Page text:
One of the most frequent questions we get from practitioners is: what is the allowed amount for my services?
The answer is: it depends. It can vary quite a bit, even across plans from the same insurance company.
Allowed amounts are a form of cost control placed on health care by payers and are based on a combination of factors, like type of service provided, the credentials of the practitioner, and the geographical region where the service took place.
To dive deeper, though, it’s important to keep in mind who actually pays for health care–it’s not health insurance companies but actually employers that fund most of the care. Most individuals and practitioners alike are surprised to hear that 70% of employees in the US are covered by these “self-insured” employers. The role of the insurance company in these arrangements is only to run the program, provide the network and offer wellness programs.
PPO plans with the healthiest coverage are typically ones provided by these large, self-insured employers.
These employers view health insurance as a key element of their employees’ benefit packages and are fairly liberal with allowed amounts for services.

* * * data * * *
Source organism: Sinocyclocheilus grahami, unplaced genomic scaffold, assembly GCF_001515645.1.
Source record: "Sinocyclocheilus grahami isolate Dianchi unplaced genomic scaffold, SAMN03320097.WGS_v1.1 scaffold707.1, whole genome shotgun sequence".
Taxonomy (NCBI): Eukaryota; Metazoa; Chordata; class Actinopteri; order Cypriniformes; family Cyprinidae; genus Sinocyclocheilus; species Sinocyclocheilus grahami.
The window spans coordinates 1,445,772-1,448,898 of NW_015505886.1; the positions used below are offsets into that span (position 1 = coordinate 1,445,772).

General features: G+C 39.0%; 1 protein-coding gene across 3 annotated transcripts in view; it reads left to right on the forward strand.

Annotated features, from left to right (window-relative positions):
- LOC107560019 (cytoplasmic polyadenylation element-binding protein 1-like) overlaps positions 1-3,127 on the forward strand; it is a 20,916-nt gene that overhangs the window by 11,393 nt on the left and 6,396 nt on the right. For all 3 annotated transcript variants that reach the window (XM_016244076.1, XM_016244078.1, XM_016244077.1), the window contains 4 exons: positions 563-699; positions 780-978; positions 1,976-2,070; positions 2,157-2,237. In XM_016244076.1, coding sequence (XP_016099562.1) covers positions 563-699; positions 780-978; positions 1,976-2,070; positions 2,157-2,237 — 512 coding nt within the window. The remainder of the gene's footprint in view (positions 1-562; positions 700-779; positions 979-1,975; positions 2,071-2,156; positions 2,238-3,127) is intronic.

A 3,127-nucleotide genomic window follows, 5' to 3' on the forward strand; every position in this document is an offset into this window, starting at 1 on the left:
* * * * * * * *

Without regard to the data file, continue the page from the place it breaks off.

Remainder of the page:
For others, like those who work for smaller employers, or who get their insurance through the ACA marketplace, allowed amounts can be more constrained. Insurers walk a tight balance, however–they’ve been prevented in the past from under-pricing these amounts in order to suppress reimbursements. One big lawsuit by the state of New York resulted in a massive fine and the creation of a non-profit database to help insurers guide their out-of-network reimbursements. The resulting Fairhealth database allows individuals, practitioners, and payers to review what the going rates are for various types of services across the country.
To see how out-of-network deductibles, allowed amounts, and coinsurance all fit together to get your clients reimbursed, see our blog, Reimbursement 101.